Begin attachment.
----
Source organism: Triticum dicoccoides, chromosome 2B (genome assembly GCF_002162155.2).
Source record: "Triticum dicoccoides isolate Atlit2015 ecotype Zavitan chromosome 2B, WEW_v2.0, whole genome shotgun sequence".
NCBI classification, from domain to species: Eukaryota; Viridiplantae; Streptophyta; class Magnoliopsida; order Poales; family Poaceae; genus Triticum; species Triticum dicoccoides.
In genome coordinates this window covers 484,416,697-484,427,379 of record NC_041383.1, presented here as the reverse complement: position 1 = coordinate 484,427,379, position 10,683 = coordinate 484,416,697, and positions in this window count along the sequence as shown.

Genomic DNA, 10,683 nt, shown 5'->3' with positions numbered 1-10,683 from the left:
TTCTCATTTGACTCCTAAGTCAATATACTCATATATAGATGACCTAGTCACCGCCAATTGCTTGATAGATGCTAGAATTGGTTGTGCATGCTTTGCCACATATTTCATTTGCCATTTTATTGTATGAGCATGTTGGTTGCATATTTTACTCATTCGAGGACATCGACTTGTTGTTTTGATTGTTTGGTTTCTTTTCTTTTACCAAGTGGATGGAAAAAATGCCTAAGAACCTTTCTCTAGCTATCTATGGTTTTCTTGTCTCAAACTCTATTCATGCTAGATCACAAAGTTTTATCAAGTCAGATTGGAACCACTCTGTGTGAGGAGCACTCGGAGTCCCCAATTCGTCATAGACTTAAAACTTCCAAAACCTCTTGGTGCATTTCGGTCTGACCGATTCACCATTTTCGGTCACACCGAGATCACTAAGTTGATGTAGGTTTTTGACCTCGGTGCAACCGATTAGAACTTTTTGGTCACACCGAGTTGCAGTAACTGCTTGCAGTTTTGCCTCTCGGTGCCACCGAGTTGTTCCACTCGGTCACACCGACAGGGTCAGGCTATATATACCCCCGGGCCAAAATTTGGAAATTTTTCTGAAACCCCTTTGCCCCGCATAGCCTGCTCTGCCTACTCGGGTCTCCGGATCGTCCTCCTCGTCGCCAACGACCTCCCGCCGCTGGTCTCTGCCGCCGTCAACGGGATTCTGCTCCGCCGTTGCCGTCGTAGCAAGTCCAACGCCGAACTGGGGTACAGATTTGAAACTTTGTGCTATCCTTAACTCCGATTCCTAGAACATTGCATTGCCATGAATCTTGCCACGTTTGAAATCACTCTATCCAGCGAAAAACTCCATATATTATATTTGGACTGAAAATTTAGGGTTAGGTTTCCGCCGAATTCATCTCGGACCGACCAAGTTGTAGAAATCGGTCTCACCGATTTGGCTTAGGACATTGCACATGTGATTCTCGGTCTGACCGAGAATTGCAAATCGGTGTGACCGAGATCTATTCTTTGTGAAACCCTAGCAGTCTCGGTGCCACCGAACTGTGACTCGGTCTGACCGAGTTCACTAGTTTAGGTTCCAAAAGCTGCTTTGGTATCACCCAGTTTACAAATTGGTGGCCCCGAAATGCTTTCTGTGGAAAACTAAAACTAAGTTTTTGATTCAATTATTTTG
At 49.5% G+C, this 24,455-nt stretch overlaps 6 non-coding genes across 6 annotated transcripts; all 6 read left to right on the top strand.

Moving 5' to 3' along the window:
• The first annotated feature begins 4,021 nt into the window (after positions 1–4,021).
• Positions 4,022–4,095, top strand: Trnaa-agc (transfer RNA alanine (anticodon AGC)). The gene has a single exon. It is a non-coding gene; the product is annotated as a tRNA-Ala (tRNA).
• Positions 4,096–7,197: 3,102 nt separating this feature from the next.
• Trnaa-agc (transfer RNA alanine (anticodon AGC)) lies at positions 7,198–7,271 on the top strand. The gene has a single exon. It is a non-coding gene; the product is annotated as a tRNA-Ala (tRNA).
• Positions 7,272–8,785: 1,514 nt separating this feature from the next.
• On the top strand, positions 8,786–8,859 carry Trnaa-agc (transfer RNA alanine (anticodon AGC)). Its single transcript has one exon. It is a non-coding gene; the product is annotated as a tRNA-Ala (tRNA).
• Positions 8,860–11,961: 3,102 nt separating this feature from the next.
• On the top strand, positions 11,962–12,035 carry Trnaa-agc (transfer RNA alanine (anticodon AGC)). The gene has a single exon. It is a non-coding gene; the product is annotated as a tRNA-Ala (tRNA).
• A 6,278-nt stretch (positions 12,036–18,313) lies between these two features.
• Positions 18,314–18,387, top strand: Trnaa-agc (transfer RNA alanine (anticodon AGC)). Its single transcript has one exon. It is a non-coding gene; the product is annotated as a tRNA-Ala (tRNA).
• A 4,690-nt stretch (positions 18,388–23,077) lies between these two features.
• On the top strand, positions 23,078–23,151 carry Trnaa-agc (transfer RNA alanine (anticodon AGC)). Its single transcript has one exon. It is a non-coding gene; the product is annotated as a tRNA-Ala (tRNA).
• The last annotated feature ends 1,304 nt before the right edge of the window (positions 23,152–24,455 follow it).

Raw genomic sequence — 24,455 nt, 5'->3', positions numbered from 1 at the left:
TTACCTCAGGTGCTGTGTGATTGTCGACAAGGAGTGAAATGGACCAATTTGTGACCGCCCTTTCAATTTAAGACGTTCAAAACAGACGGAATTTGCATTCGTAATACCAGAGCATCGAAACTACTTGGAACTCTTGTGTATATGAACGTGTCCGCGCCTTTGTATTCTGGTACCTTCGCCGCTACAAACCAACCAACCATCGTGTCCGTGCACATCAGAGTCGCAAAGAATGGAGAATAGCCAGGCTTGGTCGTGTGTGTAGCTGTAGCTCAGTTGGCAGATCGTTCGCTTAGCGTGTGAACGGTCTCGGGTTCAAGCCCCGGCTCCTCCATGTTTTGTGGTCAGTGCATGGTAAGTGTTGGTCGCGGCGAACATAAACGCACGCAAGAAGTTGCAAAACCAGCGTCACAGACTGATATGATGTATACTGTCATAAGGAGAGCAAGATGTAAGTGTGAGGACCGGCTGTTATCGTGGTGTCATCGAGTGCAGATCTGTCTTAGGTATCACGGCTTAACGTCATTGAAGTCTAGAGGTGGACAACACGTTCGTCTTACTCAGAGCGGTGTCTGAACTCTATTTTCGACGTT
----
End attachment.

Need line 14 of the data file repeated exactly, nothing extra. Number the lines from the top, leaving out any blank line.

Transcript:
• On the top strand, positions 8,786–8,859 carry Trnaa-agc (transfer RNA alanine (anticodon AGC)). Its single transcript has one exon. It is a non-coding gene; the product is annotated as a tRNA-Ala (tRNA).